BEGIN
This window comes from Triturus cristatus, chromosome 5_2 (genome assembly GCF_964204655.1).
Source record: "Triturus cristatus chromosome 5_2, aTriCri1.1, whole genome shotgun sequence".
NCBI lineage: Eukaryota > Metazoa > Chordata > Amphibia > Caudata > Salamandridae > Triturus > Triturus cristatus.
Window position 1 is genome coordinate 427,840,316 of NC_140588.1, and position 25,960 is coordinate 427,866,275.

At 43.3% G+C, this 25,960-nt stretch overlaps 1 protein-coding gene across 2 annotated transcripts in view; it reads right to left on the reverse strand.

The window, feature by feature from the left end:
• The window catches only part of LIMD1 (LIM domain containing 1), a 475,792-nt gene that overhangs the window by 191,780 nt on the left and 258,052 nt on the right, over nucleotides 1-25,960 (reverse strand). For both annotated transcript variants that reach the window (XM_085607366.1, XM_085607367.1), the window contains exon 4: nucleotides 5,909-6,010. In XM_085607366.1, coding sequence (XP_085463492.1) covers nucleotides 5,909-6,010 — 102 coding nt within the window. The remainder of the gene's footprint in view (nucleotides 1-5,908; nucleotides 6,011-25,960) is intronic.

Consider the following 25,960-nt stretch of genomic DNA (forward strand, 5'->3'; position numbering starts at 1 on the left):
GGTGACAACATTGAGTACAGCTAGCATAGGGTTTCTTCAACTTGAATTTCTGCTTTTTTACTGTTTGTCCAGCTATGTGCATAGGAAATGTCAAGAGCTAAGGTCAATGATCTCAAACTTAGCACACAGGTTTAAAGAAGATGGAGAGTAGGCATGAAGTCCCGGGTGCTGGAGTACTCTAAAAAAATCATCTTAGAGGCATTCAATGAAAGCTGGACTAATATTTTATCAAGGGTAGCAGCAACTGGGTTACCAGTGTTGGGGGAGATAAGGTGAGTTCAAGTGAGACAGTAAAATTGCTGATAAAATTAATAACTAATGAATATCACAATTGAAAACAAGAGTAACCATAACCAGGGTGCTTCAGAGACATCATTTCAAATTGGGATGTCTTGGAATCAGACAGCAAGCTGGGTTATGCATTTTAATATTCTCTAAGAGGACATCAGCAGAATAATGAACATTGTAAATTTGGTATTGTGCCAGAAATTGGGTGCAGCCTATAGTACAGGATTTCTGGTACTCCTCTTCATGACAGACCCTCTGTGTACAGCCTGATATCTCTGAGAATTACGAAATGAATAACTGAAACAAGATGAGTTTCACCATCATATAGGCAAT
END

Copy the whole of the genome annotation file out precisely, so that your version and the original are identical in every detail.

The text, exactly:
This window comes from Triturus cristatus, chromosome 5_2 (genome assembly GCF_964204655.1).
Source record: "Triturus cristatus chromosome 5_2, aTriCri1.1, whole genome shotgun sequence".
NCBI lineage: Eukaryota > Metazoa > Chordata > Amphibia > Caudata > Salamandridae > Triturus > Triturus cristatus.
Window position 1 is genome coordinate 427,840,316 of NC_140588.1, and position 25,960 is coordinate 427,866,275.

At 43.3% G+C, this 25,960-nt stretch overlaps 1 protein-coding gene across 2 annotated transcripts in view; it reads right to left on the reverse strand.

The window, feature by feature from the left end:
• The window catches only part of LIMD1 (LIM domain containing 1), a 475,792-nt gene that overhangs the window by 191,780 nt on the left and 258,052 nt on the right, over nucleotides 1-25,960 (reverse strand). For both annotated transcript variants that reach the window (XM_085607366.1, XM_085607367.1), the window contains exon 4: nucleotides 5,909-6,010. In XM_085607366.1, coding sequence (XP_085463492.1) covers nucleotides 5,909-6,010 — 102 coding nt within the window. The remainder of the gene's footprint in view (nucleotides 1-5,908; nucleotides 6,011-25,960) is intronic.

Consider the following 25,960-nt stretch of genomic DNA (forward strand, 5'->3'; position numbering starts at 1 on the left):
GGTGACAACATTGAGTACAGCTAGCATAGGGTTTCTTCAACTTGAATTTCTGCTTTTTTACTGTTTGTCCAGCTATGTGCATAGGAAATGTCAAGAGCTAAGGTCAATGATCTCAAACTTAGCACACAGGTTTAAAGAAGATGGAGAGTAGGCATGAAGTCCCGGGTGCTGGAGTACTCTAAAAAAATCATCTTAGAGGCATTCAATGAAAGCTGGACTAATATTTTATCAAGGGTAGCAGCAACTGGGTTACCAGTGTTGGGGGAGATAAGGTGAGTTCAAGTGAGACAGTAAAATTGCTGATAAAATTAATAACTAATGAATATCACAATTGAAAACAAGAGTAACCATAACCAGGGTGCTTCAGAGACATCATTTCAAATTGGGATGTCTTGGAATCAGACAGCAAGCTGGGTTATGCATTTTAATATTCTCTAAGAGGACATCAGCAGAATAATGAACATTGTAAATTTGGTATTGTGCCAGAAATTGGGTGCAGCCTATAGTACAGGATTTCTGGTACTCCTCTTCATGACAGACCCTCTGTGTACAGCCTGATATCTCTGAGAATTACGAAATGAATAACTGAAACAAGATGAGTTTCACCATCATATAGGCAAT